Features

Joshua Buck
Headquarters, Washington                                   
202-358-1100
jbuck@nasa.gov
 
Candrea Thomas
Kennedy Space Center, Fla.
321-867-2468
candrea.k.thomas@nasa.gov
 


Feb. 24, 2011
 
RELEASE : 11-054
 
 
NASA'S Shuttle Discovery Heads To Space Station On Its Final Mission
 
 
CAPE CANAVERAL, Fla. -- The final flight of space shuttle Discovery lifted off from NASA's Kennedy Space Center at 4:53 p.m. EST Thursday to deliver a new module and critical supplies to the International Space Station.

The STS-133 mission is delivering the Permanent Multipurpose Module (PMM), a facility created from the Multi-Purpose Logistics Module named Leonardo. The module can support microgravity experiments in areas such as fluid physics, materials science, biology and biotechnology. Inside the PMM is Robonaut 2, a dextrous robot that will become a permanent resident of the station. Discovery also is carrying critical spare components to the space station and the Express Logistics Carrier 4, an external platform that holds large equipment.

"With Discovery's mission, the United States once again reaches for new heights, pushes the boundaries of human achievement and contributes to our long-term future in space," NASA Administrator Charles Bolden said. "Discovery's crew - including the first-ever dexterous robot crew member, Robonaut 2 - will continue America's leadership in human and robotic spaceflight, and support important scientific and technical research aboard the space station."

STS-133 Commander Steve Lindsey will command the flight. He is joined on the mission by Pilot Eric Boe and Mission Specialists Alvin Drew, Steve Bowen, Michael Barratt and Nicole Stott. Bowen replaced Tim Kopra as mission specialist 2 following a bicycle injury on Jan. 15 that prohibited Kopra from supporting the launch window. Bowen last flew on Atlantis in May 2010 as part of the STS-132 crew. Flying on the STS-133 mission will make Bowen the first astronaut ever to fly on consecutive missions.
   
The shuttle crew is scheduled to dock to the station at 2:16 p.m. on Saturday, Feb. 26. The mission's two spacewalks will focus on outfitting the station and storing spare components outside the complex.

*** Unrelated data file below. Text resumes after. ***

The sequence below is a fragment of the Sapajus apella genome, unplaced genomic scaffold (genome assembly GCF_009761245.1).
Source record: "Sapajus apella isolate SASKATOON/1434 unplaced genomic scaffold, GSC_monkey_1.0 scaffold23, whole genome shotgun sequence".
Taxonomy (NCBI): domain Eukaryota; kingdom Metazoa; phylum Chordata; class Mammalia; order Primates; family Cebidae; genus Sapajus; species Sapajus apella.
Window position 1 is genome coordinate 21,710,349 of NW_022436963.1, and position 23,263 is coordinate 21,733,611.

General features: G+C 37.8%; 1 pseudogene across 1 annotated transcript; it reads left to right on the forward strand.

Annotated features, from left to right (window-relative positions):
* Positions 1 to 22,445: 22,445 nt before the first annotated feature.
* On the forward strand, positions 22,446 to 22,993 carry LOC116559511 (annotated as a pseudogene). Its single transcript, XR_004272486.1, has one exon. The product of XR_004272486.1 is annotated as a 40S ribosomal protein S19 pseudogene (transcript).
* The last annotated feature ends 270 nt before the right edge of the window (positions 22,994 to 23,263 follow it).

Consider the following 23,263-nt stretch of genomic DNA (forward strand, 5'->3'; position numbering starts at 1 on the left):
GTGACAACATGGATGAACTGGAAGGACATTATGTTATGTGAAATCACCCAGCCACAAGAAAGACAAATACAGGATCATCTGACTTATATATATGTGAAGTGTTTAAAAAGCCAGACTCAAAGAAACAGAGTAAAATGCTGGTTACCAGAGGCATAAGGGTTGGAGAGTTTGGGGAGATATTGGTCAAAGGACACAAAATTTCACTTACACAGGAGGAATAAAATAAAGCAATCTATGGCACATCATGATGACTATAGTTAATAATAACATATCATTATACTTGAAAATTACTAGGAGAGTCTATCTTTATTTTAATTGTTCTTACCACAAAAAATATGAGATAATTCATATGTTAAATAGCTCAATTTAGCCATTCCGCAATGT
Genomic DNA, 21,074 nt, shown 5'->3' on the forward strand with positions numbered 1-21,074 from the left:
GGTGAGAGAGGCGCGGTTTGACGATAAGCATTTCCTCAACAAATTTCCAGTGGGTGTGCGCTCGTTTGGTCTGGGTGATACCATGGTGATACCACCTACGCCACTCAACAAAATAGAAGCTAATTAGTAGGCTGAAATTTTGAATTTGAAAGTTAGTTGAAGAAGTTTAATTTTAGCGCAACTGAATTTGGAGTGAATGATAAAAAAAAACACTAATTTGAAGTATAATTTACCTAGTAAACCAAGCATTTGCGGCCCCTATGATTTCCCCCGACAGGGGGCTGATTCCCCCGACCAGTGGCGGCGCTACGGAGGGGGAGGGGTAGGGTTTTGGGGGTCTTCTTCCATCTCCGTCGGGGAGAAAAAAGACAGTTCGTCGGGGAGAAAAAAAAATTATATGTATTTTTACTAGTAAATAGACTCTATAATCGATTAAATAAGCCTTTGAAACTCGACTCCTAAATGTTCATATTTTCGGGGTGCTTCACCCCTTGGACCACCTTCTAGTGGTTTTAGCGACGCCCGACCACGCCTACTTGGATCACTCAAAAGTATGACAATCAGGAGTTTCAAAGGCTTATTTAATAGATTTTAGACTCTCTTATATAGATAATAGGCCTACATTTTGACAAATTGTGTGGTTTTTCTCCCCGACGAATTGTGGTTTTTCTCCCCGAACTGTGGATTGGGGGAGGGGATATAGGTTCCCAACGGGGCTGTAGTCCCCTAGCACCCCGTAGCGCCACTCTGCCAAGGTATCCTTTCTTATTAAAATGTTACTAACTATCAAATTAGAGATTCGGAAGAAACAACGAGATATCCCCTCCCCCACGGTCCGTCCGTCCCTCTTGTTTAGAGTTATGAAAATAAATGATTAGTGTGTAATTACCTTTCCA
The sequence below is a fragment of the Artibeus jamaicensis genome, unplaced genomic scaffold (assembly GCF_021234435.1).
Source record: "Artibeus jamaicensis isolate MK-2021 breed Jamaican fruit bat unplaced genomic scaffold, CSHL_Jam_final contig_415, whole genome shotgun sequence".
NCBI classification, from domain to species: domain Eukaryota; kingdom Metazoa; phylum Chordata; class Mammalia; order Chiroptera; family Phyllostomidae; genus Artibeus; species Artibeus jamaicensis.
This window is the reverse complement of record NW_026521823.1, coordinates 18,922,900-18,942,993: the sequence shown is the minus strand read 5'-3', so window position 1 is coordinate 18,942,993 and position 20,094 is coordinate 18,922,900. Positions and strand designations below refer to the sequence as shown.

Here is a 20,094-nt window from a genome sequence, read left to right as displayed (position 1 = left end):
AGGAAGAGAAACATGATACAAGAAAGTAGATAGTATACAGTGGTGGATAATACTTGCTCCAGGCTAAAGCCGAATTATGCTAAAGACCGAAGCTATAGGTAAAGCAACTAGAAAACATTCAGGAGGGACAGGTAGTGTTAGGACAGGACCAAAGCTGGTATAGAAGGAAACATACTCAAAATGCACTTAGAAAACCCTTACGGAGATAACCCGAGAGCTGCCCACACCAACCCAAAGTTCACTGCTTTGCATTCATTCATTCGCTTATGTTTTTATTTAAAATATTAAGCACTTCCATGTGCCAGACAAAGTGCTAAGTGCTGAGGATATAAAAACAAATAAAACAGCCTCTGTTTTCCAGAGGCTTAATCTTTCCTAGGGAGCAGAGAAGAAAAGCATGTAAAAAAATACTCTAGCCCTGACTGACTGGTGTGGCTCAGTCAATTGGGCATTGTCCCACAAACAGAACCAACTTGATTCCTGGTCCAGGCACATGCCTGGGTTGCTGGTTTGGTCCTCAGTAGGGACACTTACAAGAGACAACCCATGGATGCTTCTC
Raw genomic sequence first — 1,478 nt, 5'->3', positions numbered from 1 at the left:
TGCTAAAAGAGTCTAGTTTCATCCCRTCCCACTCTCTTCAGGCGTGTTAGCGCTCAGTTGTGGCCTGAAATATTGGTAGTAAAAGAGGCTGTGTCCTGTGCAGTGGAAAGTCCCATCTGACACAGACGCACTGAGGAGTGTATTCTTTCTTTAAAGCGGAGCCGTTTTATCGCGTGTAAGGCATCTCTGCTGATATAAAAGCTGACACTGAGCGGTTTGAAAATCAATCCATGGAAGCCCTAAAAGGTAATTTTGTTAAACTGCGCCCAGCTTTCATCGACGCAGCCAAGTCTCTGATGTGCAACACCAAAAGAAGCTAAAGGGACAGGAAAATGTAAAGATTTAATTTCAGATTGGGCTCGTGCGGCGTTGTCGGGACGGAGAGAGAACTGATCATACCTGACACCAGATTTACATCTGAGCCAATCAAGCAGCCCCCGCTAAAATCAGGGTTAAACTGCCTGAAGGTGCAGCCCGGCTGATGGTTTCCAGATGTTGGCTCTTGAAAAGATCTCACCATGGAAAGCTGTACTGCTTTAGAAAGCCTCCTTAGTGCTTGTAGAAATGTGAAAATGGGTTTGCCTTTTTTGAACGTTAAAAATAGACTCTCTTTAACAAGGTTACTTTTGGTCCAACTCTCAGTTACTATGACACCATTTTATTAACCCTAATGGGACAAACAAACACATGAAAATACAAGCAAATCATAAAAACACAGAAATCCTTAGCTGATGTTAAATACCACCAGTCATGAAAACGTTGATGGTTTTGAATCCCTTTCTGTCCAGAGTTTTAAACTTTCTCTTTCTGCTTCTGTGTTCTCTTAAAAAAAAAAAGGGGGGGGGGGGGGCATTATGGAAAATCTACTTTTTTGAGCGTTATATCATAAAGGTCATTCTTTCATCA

After completing the 11-day flight, the shuttle's first landing opportunity at Kennedy is scheduled for 12:44 p.m. on Monday, March 7. STS-133 is the 133rd shuttle flight, the 39th flight for Discovery and the 35th shuttle mission dedicated to station assembly and maintenance. NASA's web coverage of STS-133 includes mission information, a press kit, interactive features, news conference images, graphics and videos. Mission coverage, including the latest NASA Television schedule, is available on the main space shuttle website at:

http://www.nasa.gov/shuttle


NASA is providing continuous television and Internet coverage of the mission. NASA TV features live mission events, daily status news conferences and 24-hour commentary. For NASA TV streaming video, downlink and schedule information, visit:

http://www.nasa.gov/ntv


Daily news conferences with STS-133 mission managers will take place at NASA's Johnson Space Center in Houston. To use this service, reporters must have valid media credentials issued by a NASA center or issued specifically for the STS-133 mission.

Journalists planning to use the service must contact the Johnson newsroom at 281-483-5111 no later than 15 minutes prior to the start of a briefing. Newsroom personnel will verify credentials and transfer reporters to the phone bridge. Phone bridge capacity is limited, so it will be available on a first-come, first-served basis.

Live updates to the NASA News Twitter feed will be added throughout the mission and landing. To access the feed, go to the NASA.gov homepage or visit:

http://www.twitter.com/nasa


Stott is providing updates to her Twitter account during the mission. She can be followed at:

 

http://www.twitter.com/Astro_Nicole


For more information about the space station, visit:

http://www.nasa.gov/station


 

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